Like photography, you can learn how to edit images more efficiently with time and practice. No one ever gets an image right the first time. NO ONE! Anyone that says they DO, or can, is telling a very tall tale and should be avoided if possible. Any advice offered by them should be considered as having less value than a grain of salt. Salt has actual value. That brings me to the pundits that push college degrees and “special” (costly), never-ending courses that turn you into a “pro.” No such thing!

Real-world photography is about 90% preparation, editing, maintenance, and paperwork. Only about 10% is actual shooting. If your numbers are different, you’re not doing your best.

When I started, I got to see how it was done using film, chemicals, developing, darkrooms, and long hours. My grandfather is a Master Photographer (almost 60 YEARS), but he won’t tell you that, and he still shares his knowledge freely with others.

I’m what is known as an Eclectic Photographer. I’ve shot: Commercial; Beauty; Glamour; Boudoir; Fashion; Portrait; Comps; Portfolio; Sports; School; Seniors; In-Home; News; Nature; Wildlife; Animals & Pets; Engagements; Weddings, and more that include some my grandpa created or modified. I’ve sold and GIVEN AWAY a lot of my work. After nearly two decades, I’m still learning and sharing with others, cool new stuff as I learn it, test it, set it to my style, and work it into my business model.

I’ve held free photography clinics in parks, on beaches, and near lakes & oceans, in parking lots, at schools, universities, and more. Big deal! None of that proves my work will meet ‘your’ needs.

My true passion lies in nature, landscape & wildlife photography. It’s what I grew up learning to shoot with my grandpa as my mentor and guide.

Nearly all of my colleagues have some form of tech or college education. No one has a degree in photography. Their education has never helped me bring them aboard (I use Swiss philosophy). Does it mean something – anything – to someone else? It shouldn’t. Everything I’ve said up to now, never ‘showed’ you what kind of photographers we are.

The Education of a Photographer

College & University “classes” are precursors to a person’s potential career choices after high school. They’re in no way related to actual “LIFE” or “DEATH” situations or decisions.

This is only one of the great lies sold for profit. Colleges, Universities, Vo-Tech, and so-called “advanced certificate programs” or courses will NEVER be able to teach you how to SEE creatively. That comes naturally, from within yourself. One awesome thing about it, you can teach yourself to SEE with a creative view.

No college or university is a do-all, tell-all institution. That’s a myth if not a borderline lie. It’s about theory, preparation, opinion, and conclusion. Additionally, the amount of experience you have in photography might help you – it doesn’t guarantee success. More like a promise, accompanied by disappointment.

If you can’t ‘SEE’ the how, what, who, or where to compose an image correctly, all of the education and experience in the world won’t help. It means absolutely nothing.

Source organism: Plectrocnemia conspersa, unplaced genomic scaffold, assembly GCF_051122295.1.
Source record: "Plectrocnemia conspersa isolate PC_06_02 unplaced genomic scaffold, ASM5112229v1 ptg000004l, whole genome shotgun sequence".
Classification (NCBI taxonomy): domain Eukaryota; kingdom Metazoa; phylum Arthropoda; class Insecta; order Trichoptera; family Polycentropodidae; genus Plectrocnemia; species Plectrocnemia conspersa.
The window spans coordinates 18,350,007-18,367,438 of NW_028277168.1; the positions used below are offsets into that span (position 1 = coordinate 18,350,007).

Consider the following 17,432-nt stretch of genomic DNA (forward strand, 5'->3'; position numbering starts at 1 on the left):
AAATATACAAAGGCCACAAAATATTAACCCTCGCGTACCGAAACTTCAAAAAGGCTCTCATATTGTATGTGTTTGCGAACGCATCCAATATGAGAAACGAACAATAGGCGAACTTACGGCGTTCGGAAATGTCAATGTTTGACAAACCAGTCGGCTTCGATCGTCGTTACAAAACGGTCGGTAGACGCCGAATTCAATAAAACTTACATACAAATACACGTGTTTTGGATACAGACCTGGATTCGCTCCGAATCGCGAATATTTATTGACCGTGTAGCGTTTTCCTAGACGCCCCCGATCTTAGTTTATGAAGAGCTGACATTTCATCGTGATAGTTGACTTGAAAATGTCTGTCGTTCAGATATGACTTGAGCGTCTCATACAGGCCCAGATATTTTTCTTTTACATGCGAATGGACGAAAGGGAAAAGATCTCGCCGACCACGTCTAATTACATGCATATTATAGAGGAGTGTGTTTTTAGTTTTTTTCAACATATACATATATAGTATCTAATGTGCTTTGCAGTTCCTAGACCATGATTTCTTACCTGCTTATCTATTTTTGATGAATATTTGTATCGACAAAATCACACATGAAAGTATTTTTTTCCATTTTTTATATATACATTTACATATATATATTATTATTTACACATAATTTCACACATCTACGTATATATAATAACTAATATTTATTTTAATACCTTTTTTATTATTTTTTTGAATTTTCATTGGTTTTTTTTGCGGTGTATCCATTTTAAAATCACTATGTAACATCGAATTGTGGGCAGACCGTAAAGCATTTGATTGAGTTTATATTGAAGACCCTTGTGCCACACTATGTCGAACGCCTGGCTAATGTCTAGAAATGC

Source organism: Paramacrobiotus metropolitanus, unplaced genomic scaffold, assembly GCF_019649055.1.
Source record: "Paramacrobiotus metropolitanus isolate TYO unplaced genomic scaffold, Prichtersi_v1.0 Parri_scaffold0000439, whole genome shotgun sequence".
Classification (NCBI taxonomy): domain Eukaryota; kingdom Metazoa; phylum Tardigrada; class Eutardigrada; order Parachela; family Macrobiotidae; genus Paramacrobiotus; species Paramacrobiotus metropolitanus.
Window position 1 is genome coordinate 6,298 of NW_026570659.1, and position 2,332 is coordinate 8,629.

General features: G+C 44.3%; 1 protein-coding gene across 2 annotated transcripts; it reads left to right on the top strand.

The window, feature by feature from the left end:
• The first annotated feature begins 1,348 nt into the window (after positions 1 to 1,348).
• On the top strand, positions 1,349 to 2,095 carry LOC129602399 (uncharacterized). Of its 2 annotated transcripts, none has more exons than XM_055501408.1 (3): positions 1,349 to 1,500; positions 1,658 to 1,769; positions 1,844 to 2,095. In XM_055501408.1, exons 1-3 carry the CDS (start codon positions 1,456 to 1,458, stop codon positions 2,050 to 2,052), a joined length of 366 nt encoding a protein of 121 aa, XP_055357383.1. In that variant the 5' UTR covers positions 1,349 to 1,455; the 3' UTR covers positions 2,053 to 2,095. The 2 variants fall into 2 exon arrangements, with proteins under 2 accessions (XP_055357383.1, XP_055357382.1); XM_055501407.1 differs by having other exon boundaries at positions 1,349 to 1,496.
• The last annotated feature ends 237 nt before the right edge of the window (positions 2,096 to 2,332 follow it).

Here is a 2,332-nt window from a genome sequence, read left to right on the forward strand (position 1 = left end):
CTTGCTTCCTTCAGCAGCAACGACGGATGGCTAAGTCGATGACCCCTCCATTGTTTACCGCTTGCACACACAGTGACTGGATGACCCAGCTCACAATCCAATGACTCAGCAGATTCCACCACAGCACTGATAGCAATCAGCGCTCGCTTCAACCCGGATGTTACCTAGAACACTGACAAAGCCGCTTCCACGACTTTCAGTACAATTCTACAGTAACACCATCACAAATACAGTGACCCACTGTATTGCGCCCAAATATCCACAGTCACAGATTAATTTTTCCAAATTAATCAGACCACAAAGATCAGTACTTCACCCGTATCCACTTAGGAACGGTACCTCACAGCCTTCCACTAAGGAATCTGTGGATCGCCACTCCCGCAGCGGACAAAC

College is about baby steps to prepare people to work for others using theories and tests, not hands-on real-world applications to show you how to employ yourself. It’s about being confined to boxes, straight lines, immutable rules, and hours or times of the day to shoot or not – combined with the outmoded belief: “It’s the way it’s always been done.” Well, that’s all just – crap!

College classes and special courses will never SHOW your true limits as a photographer. That happens when you put your hands on a camera and begin to learn by doing it yourself.

Traveling coast to coast with a horse and buggy was the way it was always done. That is until someone began thinking outside of the box. VIOLA! We have automobiles, planes, trains, jets, and UFOs! (I couldn’t resist).

The OLD way of thinking is just a self-imposed barrier, crutch or excuse, to which I’ll never be bound, nor will any of my colleagues. We’re free to create any images we wish, through our eyes and minds – we have no limits.

If a photographer’s main focus is on his or her, years of experience or tons of education, and not about the quality of the resultant images, you’ve failed before you began. It all boils down to: ‘SHOW ME THE PROOF!’ Photography is about images, not bragging.

What’s that saying: “A picture is worth a thousand words….” Yeah, I’ve never really been a fan of that cliché. Why? Well, if it takes a thousand words to explain one of my images, it’s far too many. Nope! I prefer the better, simpler, subtler approach.

Photography is for ‘EVERYONE’ with dreams, aspirations, and desires of successfully learning about, and enjoying, photography as a hobby, interest, and perhaps, a way to provide extra income. Whether it’s just for you, your family, or some other reason, makes no difference.

Education and experience ‘might’ help, but they’re not the perfect answer, and you certainly don’t need it to be successful. College offers one small path, from many. That path likely, won’t be the one that takes you on a lifelong journey and adventure into the never-ending world of YOUR IMAGINATIONS.

Find you’re your true interest. Find your niche, then run with it! If you can’t SEE an image in your mind, no education and no amount of experience will ever help you. Dare to dream and keep your imagination ALIVE!

As for outside negative influences – I encourage you to ignore naysayers that still believe “years” of experience or college degrees and certification magically turn you into a super photographer. They really DON’T. You don’t need any of it. I believe I’ve offered information to at least premise these OLD beliefs are closer to myth/lie than the truth. I also believe I’ve shown that YOU – CAN – DO – IT! You just have to want it enough to believe it really is possible.

Career Goals

Editing is a career on its own. Today editing is easier than ever before. The newest software now includes AI or Artificial Intelligence editing algorithms. Load in any image, even RAW files, and let the AI do the major work for you.

Or, you can edit images individually, like I do. Any edit can take mere seconds to an hour to process depending on the type, style, client, need, and other factors. The one-hour limit I set is based on time and effort. It’s also based on the philosophy: “You can’t edit a bad picture to make it great, you can only make it LESS BAD.” (Grandpa’s wise words).

Let’s revisit the question, “What degree do you need to be a photographer?